The US Energy Information Administration predicted that net imports of liquid fuels, including crude oil and petroleum products, would fall to about 6m barrels per day in 2014, their lowest level since 1987 and only about half their peak levels of more than 12m during 2004-07.
The figures reflect the spectacular growth of US production thanks to the unlocking of “tight oil” reserves using hydraulic fracturing and horizontal drilling in states led by North Dakota and Texas.
That “spectacular growth” (using whichever definition of “spectacular” you find appropriate) has meant boom times for states that sit atop shale deposits — and has made “petroleum engineer” one of the most secure jobs in the country. The Atlantic provides this chart of the jobs with the lowest unemployment rate in America:
(The oil industry is also helping keep those judges employed.)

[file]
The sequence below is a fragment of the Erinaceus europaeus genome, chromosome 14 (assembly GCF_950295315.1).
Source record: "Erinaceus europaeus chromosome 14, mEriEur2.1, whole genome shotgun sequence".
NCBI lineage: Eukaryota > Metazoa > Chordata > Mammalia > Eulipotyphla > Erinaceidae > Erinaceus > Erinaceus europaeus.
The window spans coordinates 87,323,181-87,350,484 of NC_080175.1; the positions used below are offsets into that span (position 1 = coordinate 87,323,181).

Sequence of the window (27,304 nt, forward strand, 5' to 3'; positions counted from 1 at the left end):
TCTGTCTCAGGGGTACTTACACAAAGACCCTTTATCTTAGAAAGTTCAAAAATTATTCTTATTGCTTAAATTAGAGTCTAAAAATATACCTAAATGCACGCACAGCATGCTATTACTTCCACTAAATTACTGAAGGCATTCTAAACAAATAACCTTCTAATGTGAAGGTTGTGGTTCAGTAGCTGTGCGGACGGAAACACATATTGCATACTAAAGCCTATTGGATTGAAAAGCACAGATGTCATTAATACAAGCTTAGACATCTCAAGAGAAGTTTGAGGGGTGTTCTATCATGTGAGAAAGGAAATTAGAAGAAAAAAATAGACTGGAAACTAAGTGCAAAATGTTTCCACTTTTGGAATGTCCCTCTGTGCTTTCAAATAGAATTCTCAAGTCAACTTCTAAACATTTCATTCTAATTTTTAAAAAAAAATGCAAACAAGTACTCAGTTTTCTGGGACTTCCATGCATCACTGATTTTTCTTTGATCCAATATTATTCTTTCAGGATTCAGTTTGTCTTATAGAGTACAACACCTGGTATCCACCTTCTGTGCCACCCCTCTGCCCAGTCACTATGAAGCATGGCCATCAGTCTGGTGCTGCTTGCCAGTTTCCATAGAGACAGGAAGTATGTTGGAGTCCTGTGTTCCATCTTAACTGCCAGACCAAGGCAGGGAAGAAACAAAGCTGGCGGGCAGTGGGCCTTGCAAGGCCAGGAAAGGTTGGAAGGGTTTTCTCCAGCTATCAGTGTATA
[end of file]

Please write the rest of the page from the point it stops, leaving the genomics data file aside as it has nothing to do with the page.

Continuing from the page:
This, too, isn’t much of a surprise; last year we noted that graduates of the South Dakota School of Mines made more money coming out of college than Harvard graduates.
You’ll be unsurprised to learn that those who extract and sell oil in the United States are enthusiastic about the ongoing boom. So enthusiastic, in fact, that they are resorting to entirely new levels of hyperbole to describe it. Again from the Financial Times:
Jack Gerard, head of the American Petroleum Institute, the industry lobby group, said the US was at “a great turning point in our nation’s history”, that would “realign the energy axis toward the west and into our own control”.
It’s not entirely clear how reverting to import levels from 1987 becomes some sort of turning point in history, particularly when levels in years prior to 1987 were lower still. But how can we argue with “realigning the energy axis toward the west”? That’s the kind of dramatic language that gave us a free Iraq.